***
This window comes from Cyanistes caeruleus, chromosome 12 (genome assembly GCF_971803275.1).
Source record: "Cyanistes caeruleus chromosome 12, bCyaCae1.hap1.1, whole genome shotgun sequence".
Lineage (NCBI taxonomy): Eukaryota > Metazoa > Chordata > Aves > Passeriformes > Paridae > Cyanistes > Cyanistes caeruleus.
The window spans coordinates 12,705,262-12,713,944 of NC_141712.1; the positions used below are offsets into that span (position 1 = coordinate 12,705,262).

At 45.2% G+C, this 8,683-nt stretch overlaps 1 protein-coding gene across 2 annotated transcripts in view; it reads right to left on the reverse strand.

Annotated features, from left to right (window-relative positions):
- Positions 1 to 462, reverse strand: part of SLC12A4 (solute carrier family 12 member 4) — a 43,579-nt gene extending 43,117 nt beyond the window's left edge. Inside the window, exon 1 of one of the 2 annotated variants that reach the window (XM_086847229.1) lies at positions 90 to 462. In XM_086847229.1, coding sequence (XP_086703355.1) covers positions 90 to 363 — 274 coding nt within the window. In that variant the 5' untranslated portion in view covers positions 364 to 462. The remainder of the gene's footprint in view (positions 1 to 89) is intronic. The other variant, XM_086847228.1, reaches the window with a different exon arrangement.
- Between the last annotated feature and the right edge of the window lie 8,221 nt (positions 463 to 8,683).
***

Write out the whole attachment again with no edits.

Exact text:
This window comes from Cyanistes caeruleus, chromosome 12 (genome assembly GCF_971803275.1).
Source record: "Cyanistes caeruleus chromosome 12, bCyaCae1.hap1.1, whole genome shotgun sequence".
Lineage (NCBI taxonomy): Eukaryota > Metazoa > Chordata > Aves > Passeriformes > Paridae > Cyanistes > Cyanistes caeruleus.
The window spans coordinates 12,705,262-12,713,944 of NC_141712.1; the positions used below are offsets into that span (position 1 = coordinate 12,705,262).

At 45.2% G+C, this 8,683-nt stretch overlaps 1 protein-coding gene across 2 annotated transcripts in view; it reads right to left on the reverse strand.

Annotated features, from left to right (window-relative positions):
- Positions 1 to 462, reverse strand: part of SLC12A4 (solute carrier family 12 member 4) — a 43,579-nt gene extending 43,117 nt beyond the window's left edge. Inside the window, exon 1 of one of the 2 annotated variants that reach the window (XM_086847229.1) lies at positions 90 to 462. In XM_086847229.1, coding sequence (XP_086703355.1) covers positions 90 to 363 — 274 coding nt within the window. In that variant the 5' untranslated portion in view covers positions 364 to 462. The remainder of the gene's footprint in view (positions 1 to 89) is intronic. The other variant, XM_086847228.1, reaches the window with a different exon arrangement.
- Between the last annotated feature and the right edge of the window lie 8,221 nt (positions 463 to 8,683).